Phillip Mahnken, University of the Sunshine Coast
Andrew Bolt is right (Herald 28 May). Most Australians in general do not want to learn languages. Greg Sheridan points to the same ‘disturbing truth’ (A nation adrift in Asia literacy. The Australian 27 May 2010).
A “language graveyard” for 222 years, indigenous languages eradicated, migrant languages met with hostility, fear and obstruction, Australia risks intellectual and cultural narrowness, even cerebral inferiority. Yes, learning languages expands your brain capacities, at any age! Seeing Europeans and Asians routinely speak three or four languages, the average Australian traveller feels dumb in his monolingualism.
Our society, culture and education systems fail languages, even as we acknowledge that we need language skills for aid and trade, security, personal enlightenment and to be credible global citizens.
There is top-level bipartisan agreement on this (Hamish McDonald, SMH, 29 May). Now we need bipartisan commitment at state and federal levels to a sustained PR campaign for languages, and unstinting pursuit of excellent teaching and quality learning!
Money alone may produce – in our over-bureaucratised society – more talkfests, policy, planning, budgets and accountability reports. No, money would best be devoted to direct Year 11 and 12 and university languages scholarships, especially for vetted in-country studies. We cannot afford to wait and hope that targets for today’s Grade 4 pupils (in our “ludicrously uncoordinated” languages matrix, as Bolt charges) will result in a new Asia literate generation twelve years hence.
The predictable calls for ”more resources” (Hamish McDonald, SMH, 29 May) could almost be dispensed with, if only motivation and attitudes …. but attitudes are on a feedback loop.
School and university students won’t work hard at things their parents, other educators, principals, community leaders and the media obviously do not care about or deride. Young people will apply themselves at years of football or swimming training, even the mental demands of English, maths, chess, music – languages, too – if their parents, older peers, role models and employers visibly and actively endorse them. Don’t care and your kids won’t try. “Too much effort and too high-risk for too little likely reward”, McDonald cites Tony Abbott. If students want to drop out, principals and parents blame languages teachers for being ineffective, irrelevant or asking too much. Round and round it loops.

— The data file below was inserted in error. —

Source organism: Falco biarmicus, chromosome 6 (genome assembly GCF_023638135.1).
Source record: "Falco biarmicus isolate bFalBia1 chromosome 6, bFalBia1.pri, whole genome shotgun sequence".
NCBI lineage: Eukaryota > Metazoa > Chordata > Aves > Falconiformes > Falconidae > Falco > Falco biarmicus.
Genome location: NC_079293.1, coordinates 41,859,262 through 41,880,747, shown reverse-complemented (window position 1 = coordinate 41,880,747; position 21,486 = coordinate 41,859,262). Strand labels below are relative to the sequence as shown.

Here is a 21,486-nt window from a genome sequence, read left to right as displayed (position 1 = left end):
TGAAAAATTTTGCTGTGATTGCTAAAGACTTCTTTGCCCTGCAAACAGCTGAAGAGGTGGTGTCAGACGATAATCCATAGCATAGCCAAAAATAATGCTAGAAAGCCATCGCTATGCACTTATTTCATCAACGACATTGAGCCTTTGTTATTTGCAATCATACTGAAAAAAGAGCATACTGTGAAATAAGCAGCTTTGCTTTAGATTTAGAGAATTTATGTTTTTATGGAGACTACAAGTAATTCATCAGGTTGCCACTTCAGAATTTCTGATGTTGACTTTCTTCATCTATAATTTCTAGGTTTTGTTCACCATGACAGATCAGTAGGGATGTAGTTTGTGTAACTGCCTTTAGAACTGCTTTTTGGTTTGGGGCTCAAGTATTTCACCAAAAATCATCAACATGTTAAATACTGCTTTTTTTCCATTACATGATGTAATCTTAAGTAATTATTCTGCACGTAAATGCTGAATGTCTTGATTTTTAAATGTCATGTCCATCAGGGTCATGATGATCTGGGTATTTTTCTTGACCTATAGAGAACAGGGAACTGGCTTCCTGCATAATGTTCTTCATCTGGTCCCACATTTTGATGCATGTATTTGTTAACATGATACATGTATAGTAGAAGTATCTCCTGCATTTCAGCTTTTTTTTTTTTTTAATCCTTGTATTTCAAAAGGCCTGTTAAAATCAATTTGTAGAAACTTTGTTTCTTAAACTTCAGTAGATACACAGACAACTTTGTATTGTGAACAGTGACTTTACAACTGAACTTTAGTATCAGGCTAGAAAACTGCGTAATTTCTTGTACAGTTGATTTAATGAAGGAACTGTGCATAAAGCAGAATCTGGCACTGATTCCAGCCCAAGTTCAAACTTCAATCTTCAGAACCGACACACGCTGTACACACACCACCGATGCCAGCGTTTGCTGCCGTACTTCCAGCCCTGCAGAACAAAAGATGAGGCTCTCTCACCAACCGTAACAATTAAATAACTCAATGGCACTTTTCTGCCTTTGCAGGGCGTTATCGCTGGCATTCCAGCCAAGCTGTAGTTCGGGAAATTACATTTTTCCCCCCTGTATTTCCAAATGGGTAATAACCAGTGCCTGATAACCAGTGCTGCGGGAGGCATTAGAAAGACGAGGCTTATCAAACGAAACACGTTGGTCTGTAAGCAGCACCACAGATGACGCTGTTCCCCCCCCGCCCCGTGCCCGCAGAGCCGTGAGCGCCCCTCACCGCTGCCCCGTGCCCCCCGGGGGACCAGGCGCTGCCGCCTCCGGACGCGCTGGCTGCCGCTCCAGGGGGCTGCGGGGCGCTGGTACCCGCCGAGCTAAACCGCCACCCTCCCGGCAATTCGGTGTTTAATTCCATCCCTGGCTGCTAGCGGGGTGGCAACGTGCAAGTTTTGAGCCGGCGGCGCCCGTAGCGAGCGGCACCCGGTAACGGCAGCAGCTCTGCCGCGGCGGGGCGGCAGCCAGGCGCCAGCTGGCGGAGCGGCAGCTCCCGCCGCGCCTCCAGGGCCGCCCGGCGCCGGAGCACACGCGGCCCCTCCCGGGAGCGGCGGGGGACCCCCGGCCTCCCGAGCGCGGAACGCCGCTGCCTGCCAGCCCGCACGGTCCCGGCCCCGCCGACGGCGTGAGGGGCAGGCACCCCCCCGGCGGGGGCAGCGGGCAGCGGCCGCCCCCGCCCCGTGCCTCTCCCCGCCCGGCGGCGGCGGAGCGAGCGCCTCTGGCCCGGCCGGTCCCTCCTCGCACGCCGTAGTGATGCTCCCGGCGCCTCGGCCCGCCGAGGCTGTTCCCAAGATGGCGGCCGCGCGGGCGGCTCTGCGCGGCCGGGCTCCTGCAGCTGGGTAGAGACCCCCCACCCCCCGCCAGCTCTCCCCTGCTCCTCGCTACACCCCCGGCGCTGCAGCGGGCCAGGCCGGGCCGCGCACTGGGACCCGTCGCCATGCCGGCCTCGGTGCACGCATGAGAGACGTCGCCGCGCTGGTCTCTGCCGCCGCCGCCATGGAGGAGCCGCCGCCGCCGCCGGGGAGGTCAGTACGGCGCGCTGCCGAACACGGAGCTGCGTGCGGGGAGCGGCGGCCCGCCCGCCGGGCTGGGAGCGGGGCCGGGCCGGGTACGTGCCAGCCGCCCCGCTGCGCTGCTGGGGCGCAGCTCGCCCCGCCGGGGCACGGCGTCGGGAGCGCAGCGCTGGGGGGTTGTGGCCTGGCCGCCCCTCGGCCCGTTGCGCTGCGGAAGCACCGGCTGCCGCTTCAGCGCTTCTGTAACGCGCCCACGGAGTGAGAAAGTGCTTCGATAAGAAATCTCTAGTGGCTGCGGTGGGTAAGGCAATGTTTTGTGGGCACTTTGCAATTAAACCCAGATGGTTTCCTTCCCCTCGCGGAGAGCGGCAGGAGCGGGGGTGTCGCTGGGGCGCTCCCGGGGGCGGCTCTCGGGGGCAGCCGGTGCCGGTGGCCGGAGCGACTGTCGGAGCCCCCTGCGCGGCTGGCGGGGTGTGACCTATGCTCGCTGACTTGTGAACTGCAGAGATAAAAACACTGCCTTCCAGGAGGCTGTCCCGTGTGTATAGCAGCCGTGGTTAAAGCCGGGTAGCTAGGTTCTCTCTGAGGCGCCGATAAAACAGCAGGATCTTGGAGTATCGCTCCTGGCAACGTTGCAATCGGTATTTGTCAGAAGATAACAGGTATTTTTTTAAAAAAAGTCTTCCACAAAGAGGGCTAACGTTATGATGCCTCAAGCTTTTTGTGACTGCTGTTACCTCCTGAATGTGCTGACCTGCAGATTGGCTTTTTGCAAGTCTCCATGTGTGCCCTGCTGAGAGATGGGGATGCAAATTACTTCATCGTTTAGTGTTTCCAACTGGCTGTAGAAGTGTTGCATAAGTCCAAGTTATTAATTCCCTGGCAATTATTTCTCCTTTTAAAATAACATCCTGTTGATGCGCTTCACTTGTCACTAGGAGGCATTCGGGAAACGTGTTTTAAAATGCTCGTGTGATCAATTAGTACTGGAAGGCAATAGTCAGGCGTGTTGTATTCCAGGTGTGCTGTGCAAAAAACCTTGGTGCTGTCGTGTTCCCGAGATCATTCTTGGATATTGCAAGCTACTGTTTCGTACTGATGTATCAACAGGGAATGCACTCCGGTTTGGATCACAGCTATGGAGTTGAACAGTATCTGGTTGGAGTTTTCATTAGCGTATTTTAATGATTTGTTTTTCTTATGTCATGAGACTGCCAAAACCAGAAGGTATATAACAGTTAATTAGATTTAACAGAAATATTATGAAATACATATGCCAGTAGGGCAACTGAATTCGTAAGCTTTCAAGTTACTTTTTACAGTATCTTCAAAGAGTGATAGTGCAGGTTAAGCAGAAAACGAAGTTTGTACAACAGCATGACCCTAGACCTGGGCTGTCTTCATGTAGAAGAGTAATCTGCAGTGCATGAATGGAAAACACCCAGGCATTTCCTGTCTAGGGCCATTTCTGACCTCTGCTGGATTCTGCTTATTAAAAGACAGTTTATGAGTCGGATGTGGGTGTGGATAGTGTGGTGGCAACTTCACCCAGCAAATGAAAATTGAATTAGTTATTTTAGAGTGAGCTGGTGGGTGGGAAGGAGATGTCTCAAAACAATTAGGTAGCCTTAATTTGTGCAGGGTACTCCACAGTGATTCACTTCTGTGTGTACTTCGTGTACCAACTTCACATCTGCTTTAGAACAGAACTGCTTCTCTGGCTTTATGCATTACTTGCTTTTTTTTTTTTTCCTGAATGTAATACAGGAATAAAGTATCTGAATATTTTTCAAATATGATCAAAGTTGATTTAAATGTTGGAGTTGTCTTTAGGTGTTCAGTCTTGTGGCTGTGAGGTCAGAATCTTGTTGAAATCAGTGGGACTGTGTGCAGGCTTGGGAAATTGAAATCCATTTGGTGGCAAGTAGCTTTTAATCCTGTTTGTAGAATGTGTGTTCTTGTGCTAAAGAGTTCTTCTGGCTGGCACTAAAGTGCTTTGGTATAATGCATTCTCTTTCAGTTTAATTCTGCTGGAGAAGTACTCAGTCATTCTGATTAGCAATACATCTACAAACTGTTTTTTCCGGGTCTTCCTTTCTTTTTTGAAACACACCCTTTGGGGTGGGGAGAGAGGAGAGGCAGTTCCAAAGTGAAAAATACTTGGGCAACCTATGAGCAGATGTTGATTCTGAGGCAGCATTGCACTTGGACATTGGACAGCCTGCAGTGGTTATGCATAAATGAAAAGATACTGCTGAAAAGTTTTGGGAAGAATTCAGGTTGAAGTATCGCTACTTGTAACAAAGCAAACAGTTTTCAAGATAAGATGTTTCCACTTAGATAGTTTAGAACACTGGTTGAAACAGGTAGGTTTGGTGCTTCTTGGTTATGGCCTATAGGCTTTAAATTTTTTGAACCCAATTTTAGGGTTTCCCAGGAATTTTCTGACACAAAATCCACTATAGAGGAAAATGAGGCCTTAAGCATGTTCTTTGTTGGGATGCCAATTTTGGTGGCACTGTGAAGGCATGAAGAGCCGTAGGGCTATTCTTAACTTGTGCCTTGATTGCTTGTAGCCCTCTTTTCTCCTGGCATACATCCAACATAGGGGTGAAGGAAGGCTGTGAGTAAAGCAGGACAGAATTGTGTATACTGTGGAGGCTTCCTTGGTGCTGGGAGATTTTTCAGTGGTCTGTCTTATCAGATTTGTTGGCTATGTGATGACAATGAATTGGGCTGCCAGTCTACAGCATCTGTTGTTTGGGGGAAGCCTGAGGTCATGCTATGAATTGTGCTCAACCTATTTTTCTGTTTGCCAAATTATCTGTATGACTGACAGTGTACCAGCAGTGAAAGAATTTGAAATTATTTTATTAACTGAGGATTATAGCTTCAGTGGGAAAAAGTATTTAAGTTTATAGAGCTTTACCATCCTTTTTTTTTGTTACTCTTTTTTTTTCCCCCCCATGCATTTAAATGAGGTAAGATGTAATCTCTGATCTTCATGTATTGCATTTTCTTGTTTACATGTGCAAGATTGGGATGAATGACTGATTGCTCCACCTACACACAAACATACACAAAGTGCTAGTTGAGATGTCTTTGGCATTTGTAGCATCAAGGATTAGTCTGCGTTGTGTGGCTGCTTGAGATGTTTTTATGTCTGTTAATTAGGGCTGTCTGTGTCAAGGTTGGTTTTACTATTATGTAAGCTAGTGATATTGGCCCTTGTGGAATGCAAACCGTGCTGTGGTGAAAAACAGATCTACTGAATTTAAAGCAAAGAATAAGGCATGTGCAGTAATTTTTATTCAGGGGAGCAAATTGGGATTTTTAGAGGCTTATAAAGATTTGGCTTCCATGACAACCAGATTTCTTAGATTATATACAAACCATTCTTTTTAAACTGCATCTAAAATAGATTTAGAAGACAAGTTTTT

Millions of ‘blind Freddies’, like Andrew Bolt, do not see the obvious cognitive and “cultural payoff” of language learning: better spelling and grammar because you reflect on where your own language comes from and how it works, better thinking skills, patience and persistence, better communication skills and intercultural understanding. Languages mediate more and deeper insider information about everyone else, whether you are a vigilant realist, soft diplomat or backpacker sans frontieres.
The only war languages teachers are interested in is the culture war needed to change Australian culture from “fear is good” and gullible consumerism to a healthy, positive, other-interested society with everyone learning other languages. It costs money to counter all that apathy and negativity. It demands willingness and willpower to work on our own children who may prefer (encouraged every dollar of the way by advertisers) to fritter away their mental lifetimes on computer shoot-em-ups, junk TV, the latest pop songs and mags.
Pardon my Spanish, but does Australia have the cojones to do the right thing by its children?
Or is this society and education so commodified that school principals, university decision makers and community opinion shapers will not do a damned thing without putting their hand out for “what’s in it for me?” You wanted a market economy. Your children are standing in it.